As a busy small business owner, you may not have had time to learn much about social networks. Or, you may think that social networking is just a way that teenagers “meet” other teenagers through the internet using applications like FaceBook or MySpace. However, many small businesses have found that social networks are a great way to get new customers and retain existing ones. According to Forrester Research (November 2008), membership levels in the leading social network sites are as follows:
Social networking web sites allow you to connect with friends, family, and colleagues online, and to meet people with similar interests. The largest social networking sites have millions of members. Common to most social networking sites is the viral nature of building contact or friend lists and sharing with them. It is an exponential process. Mary knows ten people who each know ten more people – and soon there is a network of hundreds of people communicating with one another about what is happening in their lives.
When new members join a social networking site, they provide profile information about themselves and their interests. They also have the option to join groups that have similar interests within the social networking space. For example, on MySpace there are 34 group categories, each with tens of thousands of separate groups. Many individual groups have over 10,000 members. People in the groups and forums provide information to one another about their experiences and thoughts. For a small business, the utility of social networks comes from these groups with similar interests. Here is a sample comment about a local dentist I found on a recent forum post:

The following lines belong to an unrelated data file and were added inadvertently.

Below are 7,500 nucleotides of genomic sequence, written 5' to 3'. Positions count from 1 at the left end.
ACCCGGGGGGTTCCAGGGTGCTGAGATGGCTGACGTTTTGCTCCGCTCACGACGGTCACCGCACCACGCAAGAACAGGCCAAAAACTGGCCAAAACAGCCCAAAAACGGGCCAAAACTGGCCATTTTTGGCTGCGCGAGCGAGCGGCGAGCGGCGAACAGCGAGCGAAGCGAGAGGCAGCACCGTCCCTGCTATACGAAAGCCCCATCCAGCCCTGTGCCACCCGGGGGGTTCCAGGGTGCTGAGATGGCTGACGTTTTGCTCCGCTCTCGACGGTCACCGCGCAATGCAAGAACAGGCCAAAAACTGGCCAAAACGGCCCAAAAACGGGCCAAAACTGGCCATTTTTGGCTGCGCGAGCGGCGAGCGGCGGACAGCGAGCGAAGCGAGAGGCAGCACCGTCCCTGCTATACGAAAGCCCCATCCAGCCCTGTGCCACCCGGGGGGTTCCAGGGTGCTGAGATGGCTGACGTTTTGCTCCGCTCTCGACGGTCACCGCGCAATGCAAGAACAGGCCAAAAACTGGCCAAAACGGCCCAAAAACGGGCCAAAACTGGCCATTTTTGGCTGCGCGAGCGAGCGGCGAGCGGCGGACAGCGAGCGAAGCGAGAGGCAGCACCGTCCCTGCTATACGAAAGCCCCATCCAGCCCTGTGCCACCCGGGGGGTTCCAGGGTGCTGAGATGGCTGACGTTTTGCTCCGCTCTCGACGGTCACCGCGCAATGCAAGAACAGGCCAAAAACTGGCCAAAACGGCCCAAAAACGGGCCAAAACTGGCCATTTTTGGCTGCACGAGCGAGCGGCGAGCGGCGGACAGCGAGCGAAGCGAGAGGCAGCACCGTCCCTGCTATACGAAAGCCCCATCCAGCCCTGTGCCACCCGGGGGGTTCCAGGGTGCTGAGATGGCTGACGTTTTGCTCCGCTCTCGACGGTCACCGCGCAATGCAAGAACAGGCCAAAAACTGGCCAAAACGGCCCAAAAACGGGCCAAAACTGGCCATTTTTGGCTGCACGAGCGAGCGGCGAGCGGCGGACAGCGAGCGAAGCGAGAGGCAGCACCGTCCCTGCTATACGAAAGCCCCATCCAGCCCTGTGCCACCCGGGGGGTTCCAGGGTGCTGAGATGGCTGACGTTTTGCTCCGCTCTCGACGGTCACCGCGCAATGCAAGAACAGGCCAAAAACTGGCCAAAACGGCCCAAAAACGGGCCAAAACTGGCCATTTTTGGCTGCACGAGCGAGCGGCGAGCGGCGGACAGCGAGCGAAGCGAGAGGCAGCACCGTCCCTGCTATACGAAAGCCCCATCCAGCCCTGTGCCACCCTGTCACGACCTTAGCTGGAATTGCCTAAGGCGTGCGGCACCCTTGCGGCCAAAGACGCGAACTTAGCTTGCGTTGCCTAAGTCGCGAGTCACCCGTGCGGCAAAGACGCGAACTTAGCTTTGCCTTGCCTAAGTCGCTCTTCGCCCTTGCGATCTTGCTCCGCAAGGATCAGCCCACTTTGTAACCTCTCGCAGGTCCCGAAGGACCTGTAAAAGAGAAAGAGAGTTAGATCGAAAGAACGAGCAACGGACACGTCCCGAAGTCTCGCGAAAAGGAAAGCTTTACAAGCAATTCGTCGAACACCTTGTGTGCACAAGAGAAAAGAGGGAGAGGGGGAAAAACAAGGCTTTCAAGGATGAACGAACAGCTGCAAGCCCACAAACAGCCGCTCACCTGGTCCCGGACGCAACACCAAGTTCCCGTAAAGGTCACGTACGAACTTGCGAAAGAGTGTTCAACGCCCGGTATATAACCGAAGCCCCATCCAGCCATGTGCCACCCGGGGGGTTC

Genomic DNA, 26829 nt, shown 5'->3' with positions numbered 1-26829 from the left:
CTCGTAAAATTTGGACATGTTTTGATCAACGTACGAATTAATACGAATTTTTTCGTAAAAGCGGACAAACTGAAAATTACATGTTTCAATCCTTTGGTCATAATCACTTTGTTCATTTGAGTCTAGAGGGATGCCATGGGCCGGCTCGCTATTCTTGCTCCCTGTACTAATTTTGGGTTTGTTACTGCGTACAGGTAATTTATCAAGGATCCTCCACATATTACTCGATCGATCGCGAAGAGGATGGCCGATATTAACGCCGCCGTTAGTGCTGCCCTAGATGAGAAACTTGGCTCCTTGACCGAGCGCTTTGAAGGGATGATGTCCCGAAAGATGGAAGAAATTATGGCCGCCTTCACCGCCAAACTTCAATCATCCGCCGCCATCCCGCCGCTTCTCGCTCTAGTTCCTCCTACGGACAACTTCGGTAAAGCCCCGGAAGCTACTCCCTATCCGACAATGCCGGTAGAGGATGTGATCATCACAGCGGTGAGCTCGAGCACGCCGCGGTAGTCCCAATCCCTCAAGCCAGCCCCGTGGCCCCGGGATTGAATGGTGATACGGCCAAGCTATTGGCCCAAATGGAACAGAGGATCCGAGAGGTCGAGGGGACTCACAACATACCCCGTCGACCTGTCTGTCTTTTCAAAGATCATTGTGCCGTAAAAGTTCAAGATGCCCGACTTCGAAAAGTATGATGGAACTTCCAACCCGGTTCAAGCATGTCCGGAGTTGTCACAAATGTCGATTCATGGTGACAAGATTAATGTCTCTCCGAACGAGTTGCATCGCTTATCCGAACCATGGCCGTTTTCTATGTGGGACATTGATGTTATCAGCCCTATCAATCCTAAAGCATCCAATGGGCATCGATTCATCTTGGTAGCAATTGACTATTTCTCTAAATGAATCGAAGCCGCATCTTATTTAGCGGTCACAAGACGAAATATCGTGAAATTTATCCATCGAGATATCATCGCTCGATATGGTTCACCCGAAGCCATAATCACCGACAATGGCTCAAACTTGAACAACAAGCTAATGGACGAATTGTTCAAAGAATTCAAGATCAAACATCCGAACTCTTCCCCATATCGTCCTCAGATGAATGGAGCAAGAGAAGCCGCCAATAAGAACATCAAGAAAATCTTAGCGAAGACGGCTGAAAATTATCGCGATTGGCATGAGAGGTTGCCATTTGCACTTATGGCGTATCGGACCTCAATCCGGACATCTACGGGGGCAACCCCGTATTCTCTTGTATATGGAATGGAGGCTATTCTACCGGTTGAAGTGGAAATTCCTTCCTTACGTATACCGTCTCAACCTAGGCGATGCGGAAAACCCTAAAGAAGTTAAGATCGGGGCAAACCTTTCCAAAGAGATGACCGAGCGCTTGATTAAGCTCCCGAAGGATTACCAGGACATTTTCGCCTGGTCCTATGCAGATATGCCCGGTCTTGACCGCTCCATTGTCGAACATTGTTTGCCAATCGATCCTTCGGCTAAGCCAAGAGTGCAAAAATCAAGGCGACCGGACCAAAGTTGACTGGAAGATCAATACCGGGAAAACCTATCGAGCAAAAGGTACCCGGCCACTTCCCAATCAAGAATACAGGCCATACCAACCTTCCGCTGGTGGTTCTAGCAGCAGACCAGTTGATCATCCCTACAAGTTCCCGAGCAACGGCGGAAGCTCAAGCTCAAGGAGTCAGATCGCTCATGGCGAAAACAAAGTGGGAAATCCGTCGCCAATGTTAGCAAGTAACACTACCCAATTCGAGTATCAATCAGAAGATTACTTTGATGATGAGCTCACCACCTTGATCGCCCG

“Awesome Orthodontist (name withheld)! He’s got a great staff and they all have a great sense of humor … I live downtown Dallas and it’s worth the drive”.
This type of unsolicited endorsement, read by potentially thousands of people, is worth much more than a paid ad. Social network members will trust words from people just like them more than they will believe slick advertising or yellow page listings.
This recent news story illustrates the power of social networking: “Electoral triumph built on a Web revolution”. As Barak Obama considered running for President of the United States, he had a meeting with Marc Andreessen, the founder of Netscape and a board member of Facebook. Obama wondered if social networking could help him. “It was like a guy in a garage who was thinking of taking on the biggest names in the business,” Andreessen recalled. “What he was doing shouldn’t have been possible, but we see a lot of that out here and then something clicks. He was clearly supersmart and very entrepreneurial, a person who saw the world and the status quo as malleable.” The rest, as they say, is history.
Small business owners are very busy people, and monitoring and interacting with social networks may seem like another task on your already full plate. This is where your IT consultant can help. By setting up monitoring and tracking alerts on your system, you can optimize the time you spend on these important activities. Your IT consultant may also suggest software services that help you assess the return on your investment.